Networking Skills: To Be Referred You Need To Be Credible
Check your own behaviours ...
POSTED BY JACKY SHERMAN ON 27/09/2017 @ 8:00AM
Two conversations recounted to me recently have inspired this blog post today. Both were negative experiences people had with members of their networking groups ...
To be credible out networking you need to under promise and over deliver!
photo by 'rawpixel.com' on unsplash
As you read these stories, ask yourself if you would refer these people to your best contacts?
First off, was a man irritated that someone had yet again cancelled their agreed first one to one meeting, "Because something more important had come up". He had decided that if he were not important enough to the other person, he would not bother rearranging the meetup.
Secondly, a woman who had specifically gone to a networking event to meet someone intending to set up a meeting. The other person arrived late for the networking group, turning up after the meeting had started the formalities.
My storyteller sat next to him and had indicated that she wanted to talk to him before he left, but he then rushed out before the end of the meeting forgetting to speak to her. She was now questioning if he was the right person to introduce to others.
"We've all had something important come up and we've all had catastrophes occur, then arrived late or had to leave early!"
Most people, if they already know you, will forgive you as long as it's not a habit. New relationships are more likely to flounder at that point and you will have to work harder to establish the credibility needed for those people to refer you.
It surprises me how often I hear tales like this, witnessed the behaviours and been on the receiving end when I go networking. I'm human too, so need a reminder not to transgress.
The one great tip I was given early in my referral marketing training that I keep constantly in my mind is to "treat my fellow networkers as if they were my best clients". When you think about it, they are. They are the very people who once they believe in you can refer you over and over again.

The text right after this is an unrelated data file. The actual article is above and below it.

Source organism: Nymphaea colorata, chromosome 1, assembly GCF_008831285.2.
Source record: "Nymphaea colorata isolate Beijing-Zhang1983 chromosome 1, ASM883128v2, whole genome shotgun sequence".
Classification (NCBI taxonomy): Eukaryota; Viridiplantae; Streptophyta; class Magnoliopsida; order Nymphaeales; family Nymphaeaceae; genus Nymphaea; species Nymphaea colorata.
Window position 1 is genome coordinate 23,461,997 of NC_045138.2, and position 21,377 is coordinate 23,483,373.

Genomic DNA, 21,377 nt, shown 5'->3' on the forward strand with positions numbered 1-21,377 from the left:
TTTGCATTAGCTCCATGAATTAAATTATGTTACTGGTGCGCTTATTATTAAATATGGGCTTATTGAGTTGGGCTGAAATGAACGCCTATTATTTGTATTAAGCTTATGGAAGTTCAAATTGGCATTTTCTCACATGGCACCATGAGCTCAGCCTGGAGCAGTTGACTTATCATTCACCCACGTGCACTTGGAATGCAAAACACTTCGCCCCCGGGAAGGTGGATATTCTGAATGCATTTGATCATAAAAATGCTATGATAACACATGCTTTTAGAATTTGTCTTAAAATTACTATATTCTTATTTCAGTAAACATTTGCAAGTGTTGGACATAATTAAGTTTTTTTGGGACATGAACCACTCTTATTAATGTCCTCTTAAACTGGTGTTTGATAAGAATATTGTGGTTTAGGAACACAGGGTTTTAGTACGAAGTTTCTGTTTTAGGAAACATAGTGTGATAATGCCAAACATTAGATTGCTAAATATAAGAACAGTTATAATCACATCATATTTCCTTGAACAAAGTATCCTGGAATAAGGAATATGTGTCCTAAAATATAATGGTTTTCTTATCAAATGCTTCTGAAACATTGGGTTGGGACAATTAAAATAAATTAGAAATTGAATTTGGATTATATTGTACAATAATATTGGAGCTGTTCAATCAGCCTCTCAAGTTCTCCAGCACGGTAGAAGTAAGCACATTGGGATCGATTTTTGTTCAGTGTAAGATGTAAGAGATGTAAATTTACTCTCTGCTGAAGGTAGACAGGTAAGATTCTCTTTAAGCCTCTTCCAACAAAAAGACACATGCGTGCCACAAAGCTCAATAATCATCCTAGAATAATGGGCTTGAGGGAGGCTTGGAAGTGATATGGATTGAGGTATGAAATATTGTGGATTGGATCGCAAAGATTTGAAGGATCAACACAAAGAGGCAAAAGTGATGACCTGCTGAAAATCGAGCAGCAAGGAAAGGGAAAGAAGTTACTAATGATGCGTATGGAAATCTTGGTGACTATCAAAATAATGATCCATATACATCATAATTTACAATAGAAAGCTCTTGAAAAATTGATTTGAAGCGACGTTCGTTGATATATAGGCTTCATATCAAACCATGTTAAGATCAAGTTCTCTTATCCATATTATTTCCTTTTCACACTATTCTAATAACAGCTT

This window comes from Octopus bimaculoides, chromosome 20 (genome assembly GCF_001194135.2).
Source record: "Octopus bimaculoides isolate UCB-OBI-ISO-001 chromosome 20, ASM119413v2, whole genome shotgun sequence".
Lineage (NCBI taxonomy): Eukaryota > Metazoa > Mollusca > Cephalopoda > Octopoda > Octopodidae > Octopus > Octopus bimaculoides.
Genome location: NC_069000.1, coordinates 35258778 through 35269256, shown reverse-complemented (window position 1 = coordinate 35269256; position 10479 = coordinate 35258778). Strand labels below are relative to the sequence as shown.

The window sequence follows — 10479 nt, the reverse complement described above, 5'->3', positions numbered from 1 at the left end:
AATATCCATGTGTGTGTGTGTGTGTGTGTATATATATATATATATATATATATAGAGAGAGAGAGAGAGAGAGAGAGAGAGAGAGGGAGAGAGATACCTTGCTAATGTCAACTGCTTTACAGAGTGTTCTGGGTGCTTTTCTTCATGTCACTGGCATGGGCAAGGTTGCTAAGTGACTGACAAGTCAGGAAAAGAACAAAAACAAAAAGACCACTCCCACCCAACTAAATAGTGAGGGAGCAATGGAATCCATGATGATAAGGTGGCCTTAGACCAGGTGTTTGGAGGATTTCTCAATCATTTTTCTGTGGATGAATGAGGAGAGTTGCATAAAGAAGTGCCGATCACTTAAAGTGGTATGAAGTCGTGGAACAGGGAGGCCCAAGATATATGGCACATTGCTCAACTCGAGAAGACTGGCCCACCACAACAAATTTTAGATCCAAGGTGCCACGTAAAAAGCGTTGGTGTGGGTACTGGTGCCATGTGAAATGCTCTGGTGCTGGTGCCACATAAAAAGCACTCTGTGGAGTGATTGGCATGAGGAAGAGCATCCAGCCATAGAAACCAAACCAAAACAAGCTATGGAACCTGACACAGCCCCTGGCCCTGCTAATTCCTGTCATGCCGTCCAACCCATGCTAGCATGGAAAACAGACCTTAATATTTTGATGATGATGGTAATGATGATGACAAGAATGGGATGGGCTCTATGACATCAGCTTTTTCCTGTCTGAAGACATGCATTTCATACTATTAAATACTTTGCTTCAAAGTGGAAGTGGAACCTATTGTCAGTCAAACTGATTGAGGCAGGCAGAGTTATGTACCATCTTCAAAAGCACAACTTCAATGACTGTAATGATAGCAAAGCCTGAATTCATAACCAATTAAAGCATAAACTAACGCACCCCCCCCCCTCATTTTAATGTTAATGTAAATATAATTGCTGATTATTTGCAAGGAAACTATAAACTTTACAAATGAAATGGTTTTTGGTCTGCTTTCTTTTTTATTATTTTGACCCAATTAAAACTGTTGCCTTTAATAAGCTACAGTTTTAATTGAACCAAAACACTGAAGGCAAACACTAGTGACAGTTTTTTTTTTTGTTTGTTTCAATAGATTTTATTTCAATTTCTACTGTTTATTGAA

So my tip for you today is to treat every networking meeting, as a meeting with your best client:
Dress for business. It may be early in the morning, but make sure you don't look like you just crawled out of bed.
Prepare. What outcomes do you want from the networking event? What you are going to contribute that is of value to others?
Be on time. Whilst traffic can be unpredictable on the whole, you should time how long it takes you to get there and therefore what time you need to start out. Would you turn up late for a meeting with your best client? Remember the mingling over coffee is only the first is part of the meeting.
Stay to the end and that includes time to arrange further meetings and catch up with people who want to talk to you. I recommend half an hour.
Treat your one-to-one meetings as important as any sales meeting. Think of this typical scenario: you're looking through your diary to arrange a meeting. The other person says, "Can you do next Tuesday afternoon?" You have a meeting with your best client next Tuesday afternoon. What would you do? I bet you'd say, "I'm sorry, I can't do that" and look for another date. Now is that what you would do if that prior appointment was for a one-to-one with a fellow networker?
Lastly, do what you say you will do. Remember the adage: always under promise and over deliver.
If this sounds too obvious then just check your own behaviours on a regular basis.
If you network with the same group regularly and have healthy relationships with members, it's easy to let some of these simple behaviours slip.
As we get more comfortable with people, we justify it with thoughts like, "she won't mind" or even, "she did the same to me last time" and so slowly and often imperceptibly, your relationship slips and your referrals dry up too.
"Would you like to know more?"
If you'd like to develop your own networking skills, then do get in touch with me on 07970 638857 or click here to ping me an email and let's arrange to get together once I return from Milan.
Until next time ...
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